Is Oatmilk Good for Diabetes? (Expert Answer)

Short Answer: Oat milk is good for diabetes because it has beta-glucan, a type of soluble fiber that can lower blood sugar and cholesterol levels.

Diabetes is a condition that affects your blood sugar levels and how your body uses glucose, an important source of energy for your cells.

In diabetes, your body either doesn’t make enough insulin or can’t use it effectively.

Insulin is a hormone that helps glucose enter your cells.

Without insulin, glucose builds up in your blood and can cause serious health problems, such as nerve damage, eye problems, kidney disease, and heart disease.

One of the key factors in managing diabetes is diet.

What you consume can affect your blood sugar levels, which can impact your diabetes symptoms and overall health.

To effectively manage diabetes, you should consume fiber-rich foods like whole grains, fruits, vegetables, and legumes, and avoid refined carbohydrates, added sugars, and saturated fats.

Now, oat milk is a plant-based milk alternative that’s made from whole oats and water.

People usually drink oat milk as a substitute for dairy milk or add it to smoothies, coffee, cereal, or baked goods.

Oat milk is good for diabetes because it contains beta-glucan, a type of soluble fiber that can lower blood sugar and cholesterol levels.

However, this may depend on the type and amount of oat milk you consume.

One cup (240 mL) of unsweetened, enriched oat milk by Oatly contains 120 calories, 3 grams of protein, 5 grams of fat, 16 grams of carbs, 2 grams of fiber, and various vitamins and minerals.

This can give you 8% of your daily potassium, 20% of your daily vitamin D, 25% of your daily calcium, and 50% of your daily vitamin B.

Beta-glucan can lower blood sugar and cholesterol levels by slowing down the digestion and absorption of carbohydrates, reducing the post-meal spikes in glucose and insulin, and increasing the excretion of bile acids.

However, not all oat milk products are the same.

Some may contain added sugars, flavors, preservatives, or thickeners that can increase the calorie and carb content and reduce the benefits of oat milk.

Therefore, it’s important to read the nutrition labels and ingredients lists carefully and choose unsweetened and fortified oat milk whenever possible.

Furthermore, oat milk is a high-carb and low-protein drink, and carbs are the main factor that affects blood sugar levels.

Therefore, people with diabetes should moderate their oat milk intake and balance it with other sources of protein and healthy fats.

You can drink up to one cup (240 mL) of oat milk per day safely, as long as you account for the carbs and calories in your meal plan.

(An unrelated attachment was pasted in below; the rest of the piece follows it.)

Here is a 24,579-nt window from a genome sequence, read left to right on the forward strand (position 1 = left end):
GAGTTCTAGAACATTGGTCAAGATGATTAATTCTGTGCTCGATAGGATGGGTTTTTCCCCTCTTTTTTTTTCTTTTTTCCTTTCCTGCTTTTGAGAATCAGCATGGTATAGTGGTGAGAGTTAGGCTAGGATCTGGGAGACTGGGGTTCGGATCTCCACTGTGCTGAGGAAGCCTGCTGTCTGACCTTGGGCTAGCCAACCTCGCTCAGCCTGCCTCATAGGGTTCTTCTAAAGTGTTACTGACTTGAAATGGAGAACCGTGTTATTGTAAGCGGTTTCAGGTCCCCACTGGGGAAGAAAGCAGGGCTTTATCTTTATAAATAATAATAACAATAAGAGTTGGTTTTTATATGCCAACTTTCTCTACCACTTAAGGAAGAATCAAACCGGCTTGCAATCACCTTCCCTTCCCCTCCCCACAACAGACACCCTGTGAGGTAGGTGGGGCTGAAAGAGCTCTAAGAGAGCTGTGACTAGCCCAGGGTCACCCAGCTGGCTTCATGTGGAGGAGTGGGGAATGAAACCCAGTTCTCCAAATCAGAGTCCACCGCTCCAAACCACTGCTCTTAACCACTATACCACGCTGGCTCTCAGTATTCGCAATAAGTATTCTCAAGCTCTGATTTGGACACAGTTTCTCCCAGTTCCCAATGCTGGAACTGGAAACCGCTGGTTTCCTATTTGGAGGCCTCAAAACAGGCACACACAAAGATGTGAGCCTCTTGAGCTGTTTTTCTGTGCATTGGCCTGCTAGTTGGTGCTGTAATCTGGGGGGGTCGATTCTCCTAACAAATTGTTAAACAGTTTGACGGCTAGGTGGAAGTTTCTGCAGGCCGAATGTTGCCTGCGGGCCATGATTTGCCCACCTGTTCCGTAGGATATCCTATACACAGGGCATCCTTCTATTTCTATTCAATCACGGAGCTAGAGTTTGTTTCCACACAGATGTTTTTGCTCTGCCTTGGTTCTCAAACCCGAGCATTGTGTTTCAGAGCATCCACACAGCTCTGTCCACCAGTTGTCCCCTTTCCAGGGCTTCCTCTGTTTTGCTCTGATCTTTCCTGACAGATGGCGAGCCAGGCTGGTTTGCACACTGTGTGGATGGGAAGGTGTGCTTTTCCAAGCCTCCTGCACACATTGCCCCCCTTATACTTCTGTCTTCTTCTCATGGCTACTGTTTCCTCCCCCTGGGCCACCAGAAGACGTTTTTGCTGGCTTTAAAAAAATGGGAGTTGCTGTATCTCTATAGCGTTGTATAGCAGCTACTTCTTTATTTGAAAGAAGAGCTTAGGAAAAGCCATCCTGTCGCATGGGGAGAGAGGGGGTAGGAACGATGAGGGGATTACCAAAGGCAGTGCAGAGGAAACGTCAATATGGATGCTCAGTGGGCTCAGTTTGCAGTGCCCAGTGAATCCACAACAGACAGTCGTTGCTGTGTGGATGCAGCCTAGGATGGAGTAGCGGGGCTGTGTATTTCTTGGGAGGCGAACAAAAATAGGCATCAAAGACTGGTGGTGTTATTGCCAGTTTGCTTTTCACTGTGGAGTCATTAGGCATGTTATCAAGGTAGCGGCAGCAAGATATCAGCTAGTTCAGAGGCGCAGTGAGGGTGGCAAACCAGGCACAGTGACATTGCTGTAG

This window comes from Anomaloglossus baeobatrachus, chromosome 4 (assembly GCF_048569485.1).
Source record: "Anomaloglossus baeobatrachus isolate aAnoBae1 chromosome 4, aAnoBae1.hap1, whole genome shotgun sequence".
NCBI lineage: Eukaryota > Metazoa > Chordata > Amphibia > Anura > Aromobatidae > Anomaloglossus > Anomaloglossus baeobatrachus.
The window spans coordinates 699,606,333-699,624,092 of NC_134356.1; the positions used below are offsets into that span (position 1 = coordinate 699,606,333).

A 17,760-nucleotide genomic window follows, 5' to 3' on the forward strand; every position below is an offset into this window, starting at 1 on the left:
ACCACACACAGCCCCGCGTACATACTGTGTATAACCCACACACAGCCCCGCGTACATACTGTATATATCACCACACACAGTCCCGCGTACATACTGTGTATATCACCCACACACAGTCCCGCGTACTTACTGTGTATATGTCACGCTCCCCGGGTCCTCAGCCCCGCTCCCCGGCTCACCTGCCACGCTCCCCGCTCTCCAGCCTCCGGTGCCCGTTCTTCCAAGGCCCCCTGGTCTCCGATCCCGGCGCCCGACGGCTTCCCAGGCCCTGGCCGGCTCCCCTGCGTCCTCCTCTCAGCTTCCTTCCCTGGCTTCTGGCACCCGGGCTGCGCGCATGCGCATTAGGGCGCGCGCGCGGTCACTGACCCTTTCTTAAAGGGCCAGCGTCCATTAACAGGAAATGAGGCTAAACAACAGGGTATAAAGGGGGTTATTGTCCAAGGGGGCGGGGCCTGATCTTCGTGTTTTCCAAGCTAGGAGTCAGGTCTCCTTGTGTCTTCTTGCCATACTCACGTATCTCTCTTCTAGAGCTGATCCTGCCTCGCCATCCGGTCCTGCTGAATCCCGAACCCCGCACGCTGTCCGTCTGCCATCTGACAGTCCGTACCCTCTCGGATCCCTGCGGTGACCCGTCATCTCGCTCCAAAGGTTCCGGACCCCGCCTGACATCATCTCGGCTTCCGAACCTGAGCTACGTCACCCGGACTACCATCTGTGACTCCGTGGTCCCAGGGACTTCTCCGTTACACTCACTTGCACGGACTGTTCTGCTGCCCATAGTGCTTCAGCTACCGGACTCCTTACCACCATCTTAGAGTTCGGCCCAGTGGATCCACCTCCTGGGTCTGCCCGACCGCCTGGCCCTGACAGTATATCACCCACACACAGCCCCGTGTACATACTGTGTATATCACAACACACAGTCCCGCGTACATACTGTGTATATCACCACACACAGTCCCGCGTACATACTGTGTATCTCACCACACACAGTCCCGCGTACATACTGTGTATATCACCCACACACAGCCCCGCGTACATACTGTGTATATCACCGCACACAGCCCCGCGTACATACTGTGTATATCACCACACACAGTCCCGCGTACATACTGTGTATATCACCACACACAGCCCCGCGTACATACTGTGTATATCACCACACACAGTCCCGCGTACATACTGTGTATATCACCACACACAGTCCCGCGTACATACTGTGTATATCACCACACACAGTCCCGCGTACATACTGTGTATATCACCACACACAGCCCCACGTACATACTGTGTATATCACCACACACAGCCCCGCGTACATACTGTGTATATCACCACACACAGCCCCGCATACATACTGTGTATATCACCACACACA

More than that can cause your blood sugar to rise too high or lead to weight gain, which can worsen diabetes.

Also, you shouldn’t drink oat milk if you have celiac disease or gluten intolerance, unless it’s made from certified gluten-free oats.

Oats are naturally gluten-free, but they may be contaminated with gluten during processing.

Gluten can trigger an immune response and damage the lining of your small intestine, which can affect your nutrient absorption and blood sugar control.

You can buy fresh oat milk in your local market or can order it online.

Always choose unsweetened and fortified oat milk with minimal additives.

Because this will provide you with the most benefits and the least drawbacks of oat milk.

You can store oat milk in your refrigerator for up to 5 days, or follow the expiration date on the package.

Finally, remember, maintaining a healthy lifestyle, including a balanced diet, regular exercise, stress management, and essential medical care, is key to managing diabetes effectively.

I always recommend my diabetes patients to follow a diabetes-friendly diet that includes oat milk and other sources of fiber, protein, healthy fats, and micronutrients, to improve their blood sugar levels and overall well-being, and enjoy a longer and healthier life.

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About the Author

Abdur Rahman Choudhury

Abdur Rahman Choudhury is a nutritionist in West Bengal, India, with a Bachelor’s and Master’s degree in Biochemistry.

He has done his diploma in nutrition from Fabulous Body Inc (US), and completed various certification courses from several universities. He also has considerable research experience in PCOS.

Abdur currently lives in India and keeps fit by weight training and eating mainly home-cooked meals.

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